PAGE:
“Leaky Gut’ has been a bit of a buzz word these days and it’s making for a lot of unanswered questions for parents. With so many concerned parents reaching out to me so often about this topic and I’m diving in to compile some of my most common questions with my best answers in simple terms to better empower families to move forward and tackle this increasingly common ailment.
What is “Leaky Gut”?
So let’s begin by defining the term, shall we? Leaky Gut is also known as Increased Intestinal Permeability (IIP). IIP occurs when the intestinal lining becomes cracked or damaged, leaving large holes. Why does this matter? The intestinal lining is designed to tightly lock together, carefully and methodically allowing only certain things to pass through into the tissues beneath it. When there are cracks or damage, larger particles of undigested food, bugs or toxins are able to easily bypass the intestinal lining and dive straight into the body causing an inflammatory response, altering the microflora (gut bacteria) that exists within the microbiome.
Does this condition have long term effects on children?
YES. This condition absolutely will have long term effects on anyone who suffers from it. When the balance in our gut bacteria is off, the entire foundation for our digestive system suffers.
What does this mean?
Studies are finding that this imbalance directly affects our ability to properly absorb nutrients, which can directly impair our nervous system and bodily functions, ultimately presenting as behavioral problems. (1)
A compelling study (2) conducted comparing individuals with Autism showed a clear relationship between digestive issues and behavioral symptoms. When comparing children with Autism both with and without gastrointestinal issues they found that children with ASD GI had:
- Higher levels of inflammatory cytokines, which are molecules that promote inflammation
- Higher levels of protein TFG beta 1, which helps the immune system to regulate
- Lower levels of zonulin, the protein which helps regulate the permeability of the intestinal wall.
- They found a distinct increase in autism like behaviors in those with GI
- They found a distinct difference in gut bacteria between the two groups
What are the most common symptoms of Leaky Gut?
While digestive symptoms can easily present themselves when the microbiome is compromised, most parents find themselves surprised to see that behavioral issues are more commonly manifesting for children who live with a leaky gut. Some the most common symptoms that I see in children are as follows:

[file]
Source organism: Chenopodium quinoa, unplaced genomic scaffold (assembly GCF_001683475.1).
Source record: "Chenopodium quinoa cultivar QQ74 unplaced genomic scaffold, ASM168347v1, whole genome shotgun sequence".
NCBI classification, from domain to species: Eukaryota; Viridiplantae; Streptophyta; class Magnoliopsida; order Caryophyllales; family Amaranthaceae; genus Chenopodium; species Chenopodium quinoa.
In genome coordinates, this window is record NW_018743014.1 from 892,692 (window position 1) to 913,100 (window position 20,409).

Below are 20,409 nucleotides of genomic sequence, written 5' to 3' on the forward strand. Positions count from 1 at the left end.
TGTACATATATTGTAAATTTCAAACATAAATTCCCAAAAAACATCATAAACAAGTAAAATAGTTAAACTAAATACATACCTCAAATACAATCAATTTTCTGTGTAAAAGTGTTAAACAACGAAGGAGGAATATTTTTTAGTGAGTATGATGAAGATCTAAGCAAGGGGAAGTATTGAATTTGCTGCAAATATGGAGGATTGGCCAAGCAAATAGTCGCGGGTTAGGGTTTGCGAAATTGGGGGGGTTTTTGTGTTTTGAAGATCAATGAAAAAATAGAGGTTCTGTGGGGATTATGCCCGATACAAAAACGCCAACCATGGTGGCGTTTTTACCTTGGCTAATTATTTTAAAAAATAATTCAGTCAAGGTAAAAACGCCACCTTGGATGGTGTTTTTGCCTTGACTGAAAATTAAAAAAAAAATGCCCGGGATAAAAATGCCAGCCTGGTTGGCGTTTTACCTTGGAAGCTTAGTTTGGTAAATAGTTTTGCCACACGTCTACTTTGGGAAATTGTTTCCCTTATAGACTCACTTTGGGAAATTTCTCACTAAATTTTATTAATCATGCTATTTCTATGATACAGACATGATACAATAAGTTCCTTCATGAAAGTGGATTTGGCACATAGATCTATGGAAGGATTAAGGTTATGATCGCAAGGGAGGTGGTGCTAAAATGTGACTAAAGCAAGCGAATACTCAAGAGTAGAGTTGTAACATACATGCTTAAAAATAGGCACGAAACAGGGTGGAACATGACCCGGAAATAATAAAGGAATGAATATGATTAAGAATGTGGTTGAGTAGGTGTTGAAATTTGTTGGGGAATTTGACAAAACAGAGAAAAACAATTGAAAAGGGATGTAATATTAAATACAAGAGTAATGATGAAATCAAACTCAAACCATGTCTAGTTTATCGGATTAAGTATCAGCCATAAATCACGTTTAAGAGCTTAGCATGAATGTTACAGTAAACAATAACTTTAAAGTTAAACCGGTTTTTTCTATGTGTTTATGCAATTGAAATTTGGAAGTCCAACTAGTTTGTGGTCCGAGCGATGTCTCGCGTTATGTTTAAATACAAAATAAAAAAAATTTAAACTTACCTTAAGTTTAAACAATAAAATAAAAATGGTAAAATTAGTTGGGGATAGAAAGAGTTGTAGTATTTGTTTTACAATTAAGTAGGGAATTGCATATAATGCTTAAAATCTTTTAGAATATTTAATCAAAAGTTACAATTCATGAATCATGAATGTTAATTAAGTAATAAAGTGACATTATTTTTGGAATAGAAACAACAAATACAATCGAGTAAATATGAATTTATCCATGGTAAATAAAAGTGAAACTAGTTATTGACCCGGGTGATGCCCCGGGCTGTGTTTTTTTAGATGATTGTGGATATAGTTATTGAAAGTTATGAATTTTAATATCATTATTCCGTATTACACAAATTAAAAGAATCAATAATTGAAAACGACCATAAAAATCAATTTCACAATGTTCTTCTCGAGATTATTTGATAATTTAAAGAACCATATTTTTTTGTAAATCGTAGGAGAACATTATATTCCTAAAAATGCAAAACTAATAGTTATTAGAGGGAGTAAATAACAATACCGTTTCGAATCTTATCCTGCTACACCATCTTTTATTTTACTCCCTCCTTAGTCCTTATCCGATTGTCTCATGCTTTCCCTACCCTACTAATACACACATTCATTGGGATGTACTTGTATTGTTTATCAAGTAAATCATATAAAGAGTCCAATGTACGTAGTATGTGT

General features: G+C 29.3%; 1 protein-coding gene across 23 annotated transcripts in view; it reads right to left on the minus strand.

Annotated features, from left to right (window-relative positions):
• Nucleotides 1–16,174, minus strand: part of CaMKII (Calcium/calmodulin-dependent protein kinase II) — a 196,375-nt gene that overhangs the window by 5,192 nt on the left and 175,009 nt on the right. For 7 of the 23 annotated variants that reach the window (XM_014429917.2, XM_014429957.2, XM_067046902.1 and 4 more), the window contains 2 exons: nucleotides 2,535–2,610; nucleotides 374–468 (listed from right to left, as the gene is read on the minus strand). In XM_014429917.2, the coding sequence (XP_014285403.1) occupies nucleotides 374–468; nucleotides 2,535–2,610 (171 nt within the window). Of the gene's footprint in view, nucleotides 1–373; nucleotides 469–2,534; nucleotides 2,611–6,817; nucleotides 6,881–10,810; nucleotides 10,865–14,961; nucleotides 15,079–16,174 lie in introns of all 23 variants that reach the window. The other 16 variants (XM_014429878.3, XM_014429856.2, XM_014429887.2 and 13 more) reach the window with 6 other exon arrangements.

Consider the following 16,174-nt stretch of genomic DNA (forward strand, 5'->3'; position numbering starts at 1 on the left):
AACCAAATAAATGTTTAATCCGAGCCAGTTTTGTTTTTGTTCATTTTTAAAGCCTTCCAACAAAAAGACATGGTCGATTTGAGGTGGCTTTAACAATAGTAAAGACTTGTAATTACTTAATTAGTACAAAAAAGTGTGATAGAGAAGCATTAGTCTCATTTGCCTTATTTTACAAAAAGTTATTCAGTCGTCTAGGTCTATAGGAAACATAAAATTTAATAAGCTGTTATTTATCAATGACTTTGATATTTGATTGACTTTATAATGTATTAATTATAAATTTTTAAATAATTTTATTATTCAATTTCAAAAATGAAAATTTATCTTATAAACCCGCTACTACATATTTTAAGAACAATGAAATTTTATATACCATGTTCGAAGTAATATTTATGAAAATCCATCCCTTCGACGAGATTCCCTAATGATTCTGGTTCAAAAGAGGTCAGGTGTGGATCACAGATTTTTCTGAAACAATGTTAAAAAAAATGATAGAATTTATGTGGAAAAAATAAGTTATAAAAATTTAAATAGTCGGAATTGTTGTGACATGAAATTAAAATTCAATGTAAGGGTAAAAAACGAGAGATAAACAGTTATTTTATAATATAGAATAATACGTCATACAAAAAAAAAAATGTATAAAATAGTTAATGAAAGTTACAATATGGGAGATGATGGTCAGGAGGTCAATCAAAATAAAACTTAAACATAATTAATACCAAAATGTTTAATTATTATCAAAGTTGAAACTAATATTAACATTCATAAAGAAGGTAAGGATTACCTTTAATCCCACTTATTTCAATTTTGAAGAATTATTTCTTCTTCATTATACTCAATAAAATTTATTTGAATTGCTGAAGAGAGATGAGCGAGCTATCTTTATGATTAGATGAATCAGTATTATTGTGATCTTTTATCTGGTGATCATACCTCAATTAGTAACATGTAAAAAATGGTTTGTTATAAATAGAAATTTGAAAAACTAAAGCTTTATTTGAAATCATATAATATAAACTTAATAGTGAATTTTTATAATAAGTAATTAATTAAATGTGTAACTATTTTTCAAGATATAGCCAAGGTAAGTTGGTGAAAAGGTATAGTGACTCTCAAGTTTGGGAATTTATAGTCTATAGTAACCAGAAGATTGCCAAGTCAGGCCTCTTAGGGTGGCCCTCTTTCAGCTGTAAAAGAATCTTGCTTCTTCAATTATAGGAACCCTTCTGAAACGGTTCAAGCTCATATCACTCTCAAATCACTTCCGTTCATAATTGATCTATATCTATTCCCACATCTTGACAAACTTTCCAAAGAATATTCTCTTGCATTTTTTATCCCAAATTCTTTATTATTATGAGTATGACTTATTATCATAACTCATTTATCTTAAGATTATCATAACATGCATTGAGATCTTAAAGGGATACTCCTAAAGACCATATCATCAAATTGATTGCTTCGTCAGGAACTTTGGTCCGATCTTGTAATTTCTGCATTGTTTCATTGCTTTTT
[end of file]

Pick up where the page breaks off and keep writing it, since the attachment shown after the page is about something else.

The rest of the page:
- Intense cravings for simple carbohydrates and sugars
- Meltdowns (these are very different from your typical toddler tantrum)
- Self harm in the form of hitting, biting. head banging etc.
- Food aversions (refusing to eat most things due to sensory overload in addition to battling intense cravings)
- Behavioral difficulties (aggression, depression, anxiety, defiance etc)
- Bloated belly
Can I do anything to fix it?
You absolutely can! I see parents successfully reverse their child’s Leaky Gut Syndrome on a regular basis and the results are astounding. Providing a solid foundation for your child’s body to thrive on is one of the most crucial first steps to take as you embark on an Internal Healing Regimen.
Some of my tried and true tips for healing:
- Digestive Enzymes Supplements: These little guys are an amazing first step to helping your child begin utilizing all of the nutrients you work so hard to provide to them. Digestive enzyme supplements are comprised of proteins found in saliva and the small intestine that can help break down food particles into nutrients that can be absorbed by the body.
- Probiotics: I will always prefer these in the form of homemade fermented foods to repopulate missing vital micro flora. Sometimes this isn’t an option for families so I would get with your local Functional Medicine Practitioner or Holistic Nutritionist to talk about options for high quality probiotics. (there’s a lot of hype in the “Probiotics” market right now, so be cautious who you spend your hard earned dollars with).
- 30 day Olioantigenic (Elimination) Diet: (3) This is one of my FAVORITE tools to successfully identify trigger foods: Starting with dairy, grains, processed / conventionally farmed meats, food dyes, additives and preservatives.
- Dietary changes. Identifying foods in your diet that disrupt the microbiome. These are typically heavily processed foods that are high in preservatives, sugar, simple carbohydrates, synthetic additives and artificial sweeteners.
As always, consult with your child’s doctor or nutritionist should you have any questions or concerns and please share your experiences in the comments.